Sudbury

Female athletes face risk of eating disorders

Athletes have enough to be anxious about, such as taking part in competitions and maintaining their fitness level. But some athletes have added worrying about their weight to the list.

Sudbury health unit aims to put positive spin on youth's beliefs about food, weight, body image

Athletes have enough to be anxious about, such as taking part in competitions and maintaining their fitness level. But some athletes have added worrying about their weight to the list.

All week in Sudbury the local health unit has been promoting awareness around eating disorders, with a focus on young female athletes.

"A lot of the research has shown that female athletes are at a greater risk than male athletes, with about 15 to 63 per cent being affected in a variety of sports," said Désirée Venne, a public health nurse at the unit.

Venne said athletes in sports that include an aesthetic component — such as dancing, skating and gymnastics — are much more vulnerable.

Amanda Tessier, owner of a local dance studio, said she notices that worrying about weight is something that’s happening in younger children.

Worries starting at a younger age

She said it used to be 17- and 18-year-olds who were most self conscious about their weight.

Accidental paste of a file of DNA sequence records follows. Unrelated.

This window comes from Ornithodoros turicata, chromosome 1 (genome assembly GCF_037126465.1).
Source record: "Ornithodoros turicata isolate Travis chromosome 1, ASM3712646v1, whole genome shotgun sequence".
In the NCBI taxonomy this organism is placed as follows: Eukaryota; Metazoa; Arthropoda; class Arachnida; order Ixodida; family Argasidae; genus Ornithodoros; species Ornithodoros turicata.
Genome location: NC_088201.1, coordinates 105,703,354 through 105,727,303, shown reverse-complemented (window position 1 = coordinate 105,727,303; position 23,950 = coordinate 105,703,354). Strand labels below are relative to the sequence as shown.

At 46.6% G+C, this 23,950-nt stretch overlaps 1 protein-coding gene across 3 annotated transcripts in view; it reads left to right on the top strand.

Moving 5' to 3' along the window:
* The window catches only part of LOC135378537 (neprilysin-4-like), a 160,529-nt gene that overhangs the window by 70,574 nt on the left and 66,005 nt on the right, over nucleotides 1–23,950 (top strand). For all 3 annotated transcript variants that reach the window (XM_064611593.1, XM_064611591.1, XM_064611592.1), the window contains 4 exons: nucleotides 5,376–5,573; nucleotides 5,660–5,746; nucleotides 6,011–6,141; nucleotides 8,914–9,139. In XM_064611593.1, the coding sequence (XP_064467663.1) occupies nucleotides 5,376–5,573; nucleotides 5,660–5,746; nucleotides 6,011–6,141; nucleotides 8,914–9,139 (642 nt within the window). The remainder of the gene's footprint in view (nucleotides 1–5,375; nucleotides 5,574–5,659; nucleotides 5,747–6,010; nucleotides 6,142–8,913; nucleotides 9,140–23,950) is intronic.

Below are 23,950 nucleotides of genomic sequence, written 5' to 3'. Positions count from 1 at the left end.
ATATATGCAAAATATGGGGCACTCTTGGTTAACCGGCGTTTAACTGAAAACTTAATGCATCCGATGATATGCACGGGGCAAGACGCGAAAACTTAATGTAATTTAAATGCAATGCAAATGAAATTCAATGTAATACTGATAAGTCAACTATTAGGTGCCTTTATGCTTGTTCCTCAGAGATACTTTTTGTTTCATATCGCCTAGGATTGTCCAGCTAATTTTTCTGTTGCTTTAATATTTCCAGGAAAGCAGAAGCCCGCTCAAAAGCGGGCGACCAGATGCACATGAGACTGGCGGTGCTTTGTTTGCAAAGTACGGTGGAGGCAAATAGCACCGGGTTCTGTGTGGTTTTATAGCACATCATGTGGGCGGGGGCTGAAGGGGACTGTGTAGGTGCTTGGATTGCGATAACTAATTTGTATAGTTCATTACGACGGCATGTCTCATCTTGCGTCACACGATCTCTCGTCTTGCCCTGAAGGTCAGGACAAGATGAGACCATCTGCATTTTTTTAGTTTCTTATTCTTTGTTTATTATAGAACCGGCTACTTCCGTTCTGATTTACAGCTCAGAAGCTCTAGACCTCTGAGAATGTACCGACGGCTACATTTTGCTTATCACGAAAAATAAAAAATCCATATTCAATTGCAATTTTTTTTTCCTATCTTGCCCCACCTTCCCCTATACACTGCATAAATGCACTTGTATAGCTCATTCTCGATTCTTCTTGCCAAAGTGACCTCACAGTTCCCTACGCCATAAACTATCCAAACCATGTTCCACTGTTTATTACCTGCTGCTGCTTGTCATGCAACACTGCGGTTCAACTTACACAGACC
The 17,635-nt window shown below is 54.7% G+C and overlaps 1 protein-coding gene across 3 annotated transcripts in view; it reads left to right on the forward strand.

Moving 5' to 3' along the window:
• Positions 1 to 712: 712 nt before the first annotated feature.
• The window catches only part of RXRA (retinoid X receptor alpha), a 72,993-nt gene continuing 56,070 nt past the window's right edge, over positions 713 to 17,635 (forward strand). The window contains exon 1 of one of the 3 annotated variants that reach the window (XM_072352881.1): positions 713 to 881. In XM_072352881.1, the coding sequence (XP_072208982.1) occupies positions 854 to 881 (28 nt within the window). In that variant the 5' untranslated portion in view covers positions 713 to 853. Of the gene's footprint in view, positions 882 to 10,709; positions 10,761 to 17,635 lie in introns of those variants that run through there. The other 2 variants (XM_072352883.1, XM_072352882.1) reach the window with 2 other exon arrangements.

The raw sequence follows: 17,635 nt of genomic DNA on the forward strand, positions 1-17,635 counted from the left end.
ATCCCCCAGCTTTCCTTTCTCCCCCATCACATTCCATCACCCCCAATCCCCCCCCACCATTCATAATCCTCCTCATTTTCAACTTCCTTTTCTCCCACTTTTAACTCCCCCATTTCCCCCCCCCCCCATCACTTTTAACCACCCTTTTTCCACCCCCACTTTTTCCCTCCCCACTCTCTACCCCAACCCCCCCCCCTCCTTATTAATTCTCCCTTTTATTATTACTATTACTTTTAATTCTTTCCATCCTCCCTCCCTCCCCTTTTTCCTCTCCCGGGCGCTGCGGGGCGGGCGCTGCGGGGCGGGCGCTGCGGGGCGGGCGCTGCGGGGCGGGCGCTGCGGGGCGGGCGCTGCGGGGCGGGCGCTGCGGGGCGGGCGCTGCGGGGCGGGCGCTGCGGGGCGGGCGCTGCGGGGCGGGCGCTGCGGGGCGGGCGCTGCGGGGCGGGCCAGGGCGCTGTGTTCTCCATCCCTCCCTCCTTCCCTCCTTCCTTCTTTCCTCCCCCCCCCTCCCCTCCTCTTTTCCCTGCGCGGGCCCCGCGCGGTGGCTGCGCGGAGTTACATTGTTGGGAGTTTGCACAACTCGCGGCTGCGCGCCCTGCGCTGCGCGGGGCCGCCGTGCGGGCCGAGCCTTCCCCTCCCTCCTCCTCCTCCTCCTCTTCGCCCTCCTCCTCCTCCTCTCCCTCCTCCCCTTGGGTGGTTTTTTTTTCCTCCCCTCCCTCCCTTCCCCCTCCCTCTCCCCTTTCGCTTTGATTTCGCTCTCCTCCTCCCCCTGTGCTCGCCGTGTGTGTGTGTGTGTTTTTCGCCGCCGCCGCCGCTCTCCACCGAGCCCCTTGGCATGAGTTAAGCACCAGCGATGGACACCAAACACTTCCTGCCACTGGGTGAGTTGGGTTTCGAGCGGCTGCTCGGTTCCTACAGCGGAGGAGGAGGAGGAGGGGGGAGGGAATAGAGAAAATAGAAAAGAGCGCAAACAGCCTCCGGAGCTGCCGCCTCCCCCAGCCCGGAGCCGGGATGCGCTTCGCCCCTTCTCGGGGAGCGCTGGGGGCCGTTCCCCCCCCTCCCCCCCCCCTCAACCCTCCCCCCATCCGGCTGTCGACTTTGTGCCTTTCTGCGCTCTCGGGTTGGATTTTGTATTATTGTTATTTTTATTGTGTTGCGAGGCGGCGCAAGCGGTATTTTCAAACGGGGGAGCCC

"I’m seeing some 10-year-olds looking at themselves in the mirror and worrying about the way that they look," Tessier said. "That's awful, they shouldn't be thinking about that at that age."

Both Tessier and Venne said that girls should know that it's about changing the sport to fit their body — and not the other way around.

Venne noted that for an athlete, disordered eating can often start with the belief that only one body size is acceptable for a chosen sport. This belief may cause the athlete to want to "lose a few pounds" to improve performance, or to follow a strict exercise or eating regimen to maintain or increase their current body size.

"Our society encourages the thin ideal," Venne said in a health unit release. "Compound this with the pressures of excelling in sport and competition, and it’s no wonder that [so many] female athletes struggle with disordered eating."

The sport environment can make a difference in how athletes see and value themselves.

"Coaches, parents, and other key influencers play a significant role in shaping youth’s attitudes and beliefs about food, weight, and body image," said Venne.

She added the health unit offers a series of "BodySense" workshops that "provide key influencers with the knowledge and skill to create positive environments and contribute to the development of healthy athletes and youth."

To register for a BodySense workshop, phone 705-522-9200, ext. 336. For more information about eating disorders and promoting healthy weights, visit the health unit online at www.sdhu.com.

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